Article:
In a recent panel examining the food crisis in Nepal, environmental scientist Uttam Babu Shrestha said that up to 40% of vegetables are wasted daily during their transport and handling.
“Although there is plenty of anecdotal evidence pointing to a large degree of food waste in transit and households, there has been no comprehensive study done in Nepal examining food waste post-harvest,” added Shrestha.
A study in January of 2014 surveyed wholesalers and retailers to determine the primary cause of food waste in shops. Many of the respondents said it was because they did not have refrigeration facilities to extend the shelf life of farm produce. Others said poor handling and packaging contributed to food waste.
Food is generally to be packed in polythene bags which are significantly cheaper than crates, the expensive alternative that is the industry standard for protecting produce. The use of polythene bags, paired with tightly packed produce with minimal airflow in a vehicle on uneven roads, leads to a significant waste of produce even before it reaches market.
Food waste at home can easily be minimised, but the extent of the problem is much larger in hotels and restaurants. Nabin Bikash Maharjan of the company Blue Waste to Value has been working with clients like Hotel Yak and Yeti and Hyatt Regency and has seen first-hand the amount of food waste establishments like that generate.
“Before the pandemic, we used to get some 1.5 tons of waste from one single 5-star hotel in a day, 60% of which would be food. In large part, this waste is from banquets and events they host,” says Maharjan.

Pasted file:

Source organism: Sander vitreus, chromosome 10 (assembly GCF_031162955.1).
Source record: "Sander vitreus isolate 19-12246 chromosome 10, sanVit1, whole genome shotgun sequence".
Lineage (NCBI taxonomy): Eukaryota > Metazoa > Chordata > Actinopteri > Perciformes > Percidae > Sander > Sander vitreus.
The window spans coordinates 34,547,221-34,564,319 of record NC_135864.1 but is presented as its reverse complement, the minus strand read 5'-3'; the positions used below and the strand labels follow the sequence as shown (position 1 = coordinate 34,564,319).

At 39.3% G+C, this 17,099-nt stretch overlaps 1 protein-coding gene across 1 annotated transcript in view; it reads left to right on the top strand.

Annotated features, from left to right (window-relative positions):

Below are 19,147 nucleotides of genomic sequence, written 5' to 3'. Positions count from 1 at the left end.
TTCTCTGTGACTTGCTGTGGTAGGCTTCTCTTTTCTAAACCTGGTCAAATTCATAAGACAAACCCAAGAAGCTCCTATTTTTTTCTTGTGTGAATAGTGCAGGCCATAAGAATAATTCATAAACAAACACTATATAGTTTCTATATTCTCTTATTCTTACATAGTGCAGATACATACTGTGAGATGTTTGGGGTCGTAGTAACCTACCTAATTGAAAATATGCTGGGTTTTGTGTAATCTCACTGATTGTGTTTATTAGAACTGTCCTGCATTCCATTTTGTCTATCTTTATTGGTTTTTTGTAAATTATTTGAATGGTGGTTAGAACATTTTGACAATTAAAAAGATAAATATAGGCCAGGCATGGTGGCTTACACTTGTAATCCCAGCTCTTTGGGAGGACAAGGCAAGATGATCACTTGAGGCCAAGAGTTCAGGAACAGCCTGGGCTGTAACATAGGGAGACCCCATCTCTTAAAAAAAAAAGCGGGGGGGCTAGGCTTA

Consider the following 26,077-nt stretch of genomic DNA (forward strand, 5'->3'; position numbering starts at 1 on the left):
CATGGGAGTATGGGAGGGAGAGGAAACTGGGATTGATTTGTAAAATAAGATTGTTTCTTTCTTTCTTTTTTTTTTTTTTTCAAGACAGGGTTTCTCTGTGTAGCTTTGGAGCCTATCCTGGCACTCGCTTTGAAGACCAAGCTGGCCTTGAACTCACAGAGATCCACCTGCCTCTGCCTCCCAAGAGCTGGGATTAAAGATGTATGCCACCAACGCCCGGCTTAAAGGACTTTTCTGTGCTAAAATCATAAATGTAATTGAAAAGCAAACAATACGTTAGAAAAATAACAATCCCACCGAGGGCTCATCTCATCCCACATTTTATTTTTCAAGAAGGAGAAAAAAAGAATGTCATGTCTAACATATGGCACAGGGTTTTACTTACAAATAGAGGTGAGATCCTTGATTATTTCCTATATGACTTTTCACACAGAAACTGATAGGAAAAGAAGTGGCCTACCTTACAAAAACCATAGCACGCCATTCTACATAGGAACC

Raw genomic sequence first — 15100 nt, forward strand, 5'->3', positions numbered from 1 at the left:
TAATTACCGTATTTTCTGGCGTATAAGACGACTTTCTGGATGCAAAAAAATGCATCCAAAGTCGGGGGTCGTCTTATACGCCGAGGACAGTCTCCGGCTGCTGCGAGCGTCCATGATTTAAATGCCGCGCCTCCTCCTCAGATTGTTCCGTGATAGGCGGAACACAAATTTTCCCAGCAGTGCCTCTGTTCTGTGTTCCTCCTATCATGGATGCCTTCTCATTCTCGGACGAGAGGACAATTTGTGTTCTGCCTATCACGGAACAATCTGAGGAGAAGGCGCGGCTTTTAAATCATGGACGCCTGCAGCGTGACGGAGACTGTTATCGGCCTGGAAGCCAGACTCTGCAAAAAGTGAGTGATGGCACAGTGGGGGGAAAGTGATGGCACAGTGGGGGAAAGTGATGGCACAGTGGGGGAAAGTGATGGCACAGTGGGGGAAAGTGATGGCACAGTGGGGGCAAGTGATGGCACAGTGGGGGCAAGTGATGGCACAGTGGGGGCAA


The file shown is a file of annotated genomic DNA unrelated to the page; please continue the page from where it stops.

Blue Waste to Value turns the food waste into animal feed, and the rest for organic composting. Most larger hotels and restaurants in Kathmandu now have similar tie-ups with pig farms.
Actually, an average Nepali household produces much less food waste. Blue Waste to Value found that only about 20% of the waste generated in private homes is food. Even so, a study by the Solid Waste Management Technical Support Centre (SWMTSC) estimated that in Nepal, 65% of household waste is organic which means it can be turned into compost instead of being dumped in landfill sites.
Food waste is adding to Kathmandu’s growing problem of solid waste management. The capital’s only landfill in Nuwakot’s Sisdole has already reached its maximum capacity, and every monsoon the rains damage the access road to the site obstructing the movement of garbage trucks.
Some 1,000 tons of solid waste is dumped at Sisdole every day, 60% of which is organic. Almost all of the waste remains unsegregated and adds to the pollution, further worsening the health of the people.
Says Pankaj Panjiyar of Doko: “Food waste at home can be largely reduced if all of us practice in-house waste segregation and composting, this in time will help with our overflowing landfill.”